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Offline Janne75  
#51 Posted : 10 February 2014 11:25:27(UTC)
Janne75

Finland   
Joined: 23/03/2012(UTC)
Posts: 2,572
Location: Finland
Hi all,

Very interesting topic. I have many DCM 5-pole motored locos, so I want to also try this ball bearing thing. Actually I did not know before that no drilling is needed for the motor block itself and only bushing has to be removed. Makes life much easier...

I just thought is there any ceramic ball bearings available in these very small sizes 4 x 2 x 1.5 mm? I have ceramic ball bearings in one of my RC 1:8 4WD Nitro Buggy. I once read an article about these ceramic ball bearings in road cycling (racing) bicycle and it became very sensitive vs. normal ball bearings and the friction was even lower. Maybe this same is not needed with our very small DCM motors in MRR, but if they are available in the correct size I would like to give them a try with one loco. Obviously they are more expensive, but not so much.

Regards,
Janne
Märklin H0 digital layout. I have analog and digital H0 Collection. Rolling stock mostly from era I, II, III and IV. Märklin 1 gauge beginner.
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Offline river6109  
#52 Posted : 10 February 2014 12:26:53(UTC)
river6109

Australia   
Joined: 22/01/2009(UTC)
Posts: 12,410
Location: On 1965 Märklin Boulevard just around from Roco Square
Originally Posted by: Janne75 Go to Quoted Post
Hi all,

Very interesting topic. I have many DCM 5-pole motored locos, so I want to also try this ball bearing thing. Actually I did not know before that no drilling is needed for the motor block itself and only bushing has to be removed. Makes life much easier...

I just thought is there any ceramic ball bearings available in these very small sizes 4 x 2 x 1.5 mm? I have ceramic ball bearings in one of my RC 1:8 4WD Nitro Buggy. I once read an article about these ceramic ball bearings in road cycling (racing) bicycle and it became very sensitive vs. normal ball bearings and the friction was even lower. Maybe this same is not needed with our very small DCM motors in MRR, but if they are available in the correct size I would like to give them a try with one loco. Obviously they are more expensive, but not so much.

Regards,
Janne


Janne,
In Australia these type or any micro ball bearings, you can't buy them and the best chance is searching google for German firms or even American firms.

See if you can find out more as I would be interested as well.

John


https://www.youtube.com/river6109
https://www.youtube.com/6109river
5 years in Destruction mode
50 years in Repairing mode
Offline Janne75  
#53 Posted : 10 February 2014 12:43:03(UTC)
Janne75

Finland   
Joined: 23/03/2012(UTC)
Posts: 2,572
Location: Finland
John,

Here is what I found:

MR681XC-ZZ ceramic ball bearings

I just wonder why they write the bearing sizes in this way 1.5x4x2 (ID, OD, W)? I am used to OD, W, ID way.

These pieces are quite pricey and actually they are hybrid ball bearings like almost all are. Otherwise steel but ceramic balls. These are reducing friction even more than normal ball bearings, but can we see any improvements over your ball bearing versions? I don't really think so.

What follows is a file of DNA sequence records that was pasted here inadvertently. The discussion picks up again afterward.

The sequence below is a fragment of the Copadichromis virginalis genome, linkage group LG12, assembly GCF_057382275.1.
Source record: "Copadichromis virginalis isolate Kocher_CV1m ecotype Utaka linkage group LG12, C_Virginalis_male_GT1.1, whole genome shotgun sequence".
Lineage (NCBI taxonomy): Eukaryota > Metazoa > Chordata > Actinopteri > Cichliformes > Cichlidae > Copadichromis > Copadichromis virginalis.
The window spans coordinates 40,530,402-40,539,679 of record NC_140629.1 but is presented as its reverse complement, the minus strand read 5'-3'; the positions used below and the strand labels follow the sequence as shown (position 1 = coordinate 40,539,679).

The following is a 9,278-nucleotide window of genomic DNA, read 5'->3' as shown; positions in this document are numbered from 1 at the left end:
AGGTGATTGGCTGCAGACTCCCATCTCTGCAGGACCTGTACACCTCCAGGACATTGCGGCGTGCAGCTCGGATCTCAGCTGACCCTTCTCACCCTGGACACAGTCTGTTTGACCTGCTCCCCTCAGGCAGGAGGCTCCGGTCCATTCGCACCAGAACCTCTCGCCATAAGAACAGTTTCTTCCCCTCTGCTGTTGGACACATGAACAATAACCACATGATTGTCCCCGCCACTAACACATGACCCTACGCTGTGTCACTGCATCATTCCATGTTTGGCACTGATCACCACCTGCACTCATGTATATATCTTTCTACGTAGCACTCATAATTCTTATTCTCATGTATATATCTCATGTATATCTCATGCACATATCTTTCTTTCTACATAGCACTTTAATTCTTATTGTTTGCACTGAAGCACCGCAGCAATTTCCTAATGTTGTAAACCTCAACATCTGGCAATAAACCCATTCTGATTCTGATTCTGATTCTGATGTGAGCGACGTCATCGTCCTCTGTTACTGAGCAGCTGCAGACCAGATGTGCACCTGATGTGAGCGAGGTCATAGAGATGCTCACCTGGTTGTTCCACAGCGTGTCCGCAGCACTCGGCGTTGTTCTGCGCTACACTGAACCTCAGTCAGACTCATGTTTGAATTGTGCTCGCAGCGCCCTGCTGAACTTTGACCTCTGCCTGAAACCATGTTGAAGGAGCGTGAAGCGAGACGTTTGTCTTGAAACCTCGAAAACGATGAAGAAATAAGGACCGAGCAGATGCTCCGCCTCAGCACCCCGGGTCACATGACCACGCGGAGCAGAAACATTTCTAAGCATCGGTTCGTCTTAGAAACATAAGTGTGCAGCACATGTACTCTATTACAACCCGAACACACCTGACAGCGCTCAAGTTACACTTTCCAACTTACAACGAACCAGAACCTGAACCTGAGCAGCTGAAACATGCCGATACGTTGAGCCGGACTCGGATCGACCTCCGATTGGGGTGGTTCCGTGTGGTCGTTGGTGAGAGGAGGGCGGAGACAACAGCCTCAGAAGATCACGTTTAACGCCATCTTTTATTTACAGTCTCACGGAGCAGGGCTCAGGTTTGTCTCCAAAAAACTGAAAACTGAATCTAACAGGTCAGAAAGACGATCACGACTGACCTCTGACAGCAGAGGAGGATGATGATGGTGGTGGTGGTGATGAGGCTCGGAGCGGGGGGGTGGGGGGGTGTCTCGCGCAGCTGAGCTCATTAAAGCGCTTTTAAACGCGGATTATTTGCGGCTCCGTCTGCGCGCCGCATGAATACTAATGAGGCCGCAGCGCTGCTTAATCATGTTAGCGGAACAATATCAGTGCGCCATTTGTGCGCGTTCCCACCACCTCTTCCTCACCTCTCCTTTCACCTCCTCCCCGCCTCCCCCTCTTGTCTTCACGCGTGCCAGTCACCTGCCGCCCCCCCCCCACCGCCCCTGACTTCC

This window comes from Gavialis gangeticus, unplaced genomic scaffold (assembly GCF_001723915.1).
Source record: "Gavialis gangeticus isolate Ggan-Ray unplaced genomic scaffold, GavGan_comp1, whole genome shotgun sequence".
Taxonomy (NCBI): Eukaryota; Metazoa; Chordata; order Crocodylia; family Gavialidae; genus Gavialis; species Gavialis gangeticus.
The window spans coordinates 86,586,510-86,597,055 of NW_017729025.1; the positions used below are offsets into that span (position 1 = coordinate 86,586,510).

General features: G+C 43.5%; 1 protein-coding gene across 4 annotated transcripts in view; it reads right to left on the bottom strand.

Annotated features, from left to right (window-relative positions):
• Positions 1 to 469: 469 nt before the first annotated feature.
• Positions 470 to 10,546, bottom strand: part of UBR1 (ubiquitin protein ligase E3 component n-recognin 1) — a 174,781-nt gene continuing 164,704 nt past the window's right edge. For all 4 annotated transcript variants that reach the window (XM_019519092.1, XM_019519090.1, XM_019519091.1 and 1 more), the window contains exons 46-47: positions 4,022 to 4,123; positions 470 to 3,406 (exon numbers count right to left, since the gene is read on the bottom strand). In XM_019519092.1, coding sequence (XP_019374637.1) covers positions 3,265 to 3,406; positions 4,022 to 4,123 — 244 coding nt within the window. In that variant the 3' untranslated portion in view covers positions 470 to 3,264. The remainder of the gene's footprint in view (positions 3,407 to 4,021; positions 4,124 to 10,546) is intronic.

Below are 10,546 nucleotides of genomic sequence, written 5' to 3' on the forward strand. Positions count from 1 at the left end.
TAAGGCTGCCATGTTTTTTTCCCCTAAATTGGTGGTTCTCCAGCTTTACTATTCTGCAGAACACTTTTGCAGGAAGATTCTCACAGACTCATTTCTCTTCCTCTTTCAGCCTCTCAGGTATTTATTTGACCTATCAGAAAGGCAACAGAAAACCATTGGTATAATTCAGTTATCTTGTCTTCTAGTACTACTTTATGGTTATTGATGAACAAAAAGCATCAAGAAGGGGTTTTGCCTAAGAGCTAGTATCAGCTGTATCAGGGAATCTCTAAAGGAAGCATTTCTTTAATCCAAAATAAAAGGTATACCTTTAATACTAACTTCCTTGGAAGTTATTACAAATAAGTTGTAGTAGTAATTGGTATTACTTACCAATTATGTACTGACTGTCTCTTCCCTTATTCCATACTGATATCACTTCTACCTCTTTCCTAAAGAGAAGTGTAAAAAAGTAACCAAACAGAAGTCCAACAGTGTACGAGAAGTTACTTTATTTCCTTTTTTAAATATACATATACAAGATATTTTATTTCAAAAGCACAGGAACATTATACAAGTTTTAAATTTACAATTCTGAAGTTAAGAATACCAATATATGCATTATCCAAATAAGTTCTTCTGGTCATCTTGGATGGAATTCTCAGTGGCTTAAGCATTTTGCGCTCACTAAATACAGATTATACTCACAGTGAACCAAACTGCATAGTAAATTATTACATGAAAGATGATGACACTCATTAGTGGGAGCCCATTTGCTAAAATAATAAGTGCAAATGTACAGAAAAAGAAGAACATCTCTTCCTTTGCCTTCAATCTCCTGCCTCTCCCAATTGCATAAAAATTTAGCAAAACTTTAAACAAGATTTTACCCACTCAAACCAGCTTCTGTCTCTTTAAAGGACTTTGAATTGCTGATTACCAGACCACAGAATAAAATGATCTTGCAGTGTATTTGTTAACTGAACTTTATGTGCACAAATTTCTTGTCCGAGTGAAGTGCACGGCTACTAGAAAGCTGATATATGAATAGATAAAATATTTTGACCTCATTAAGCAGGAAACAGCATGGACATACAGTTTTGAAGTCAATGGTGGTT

Regards,
Janne
Märklin H0 digital layout. I have analog and digital H0 Collection. Rolling stock mostly from era I, II, III and IV. Märklin 1 gauge beginner.
Offline biedmatt  
#54 Posted : 10 February 2014 13:57:06(UTC)
biedmatt

United States   
Joined: 09/04/2012(UTC)
Posts: 1,343
Location: Southwest Ohio
Originally Posted by: Janne75 Go to Quoted Post
John,

Here is what I found:

MR681XC-ZZ ceramic ball bearings

I just wonder why they write the bearing sizes in this way 1.5x4x2 (ID, OD, W)? I am used to OD, W, ID way.

These pieces are quite pricey and actually they are hybrid ball bearings like almost all are. Otherwise steel but ceramic balls. These are reducing friction even more than normal ball bearings, but can we see any improvements over your ball bearing versions? I don't really think so.


Regards,
Janne


My understanding is ID - OD - W is the accepted standard for the order.

I found some ceramic bearings, but they were something like $6 each. For a couple dozen lokos, I decided that was going to be way too much.
Matt
Era 3
DB lokos, coaches and freight cars from across Europe
But I do have the obligatory (six) SBB Krocs
ECoS 50200, all FX and MFX decoders replaced with ESU V4s, operated in DCC-RailCom+ with ABC brake control.
With the exception of the passenger wagens with Marklin current conducting couplers, all close couplers have been replaced with Roco 40397.
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Offline Webmaster  
#55 Posted : 10 February 2014 18:06:07(UTC)
Webmaster


Joined: 25/07/2001(UTC)
Posts: 10,803
I have a stash of bearings of suitable size, they are open (no metal shield on the sides).

PM me if you need some...
Juhan - "Webmaster", at your service...
He who asks a question is a fool for five minutes. He who does not ask a question remains a fool forever. [Old Chinese Proverb]
Offline Webmaster  
#56 Posted : 10 February 2014 19:16:01(UTC)
Webmaster


Joined: 25/07/2001(UTC)
Posts: 10,803
Now - here is my thinking about how I would do the drilling next weekend... The aim is to not drill through the whole plastic piece...

My only thoughts are - Should I do it from the outside of the motor cover or from the inside ?

My initial thought was " from outside", but if the bearing could be aligned on the "inside", I now think that would be better...
It's quite fun to think about these detail variations about what would be the best approach...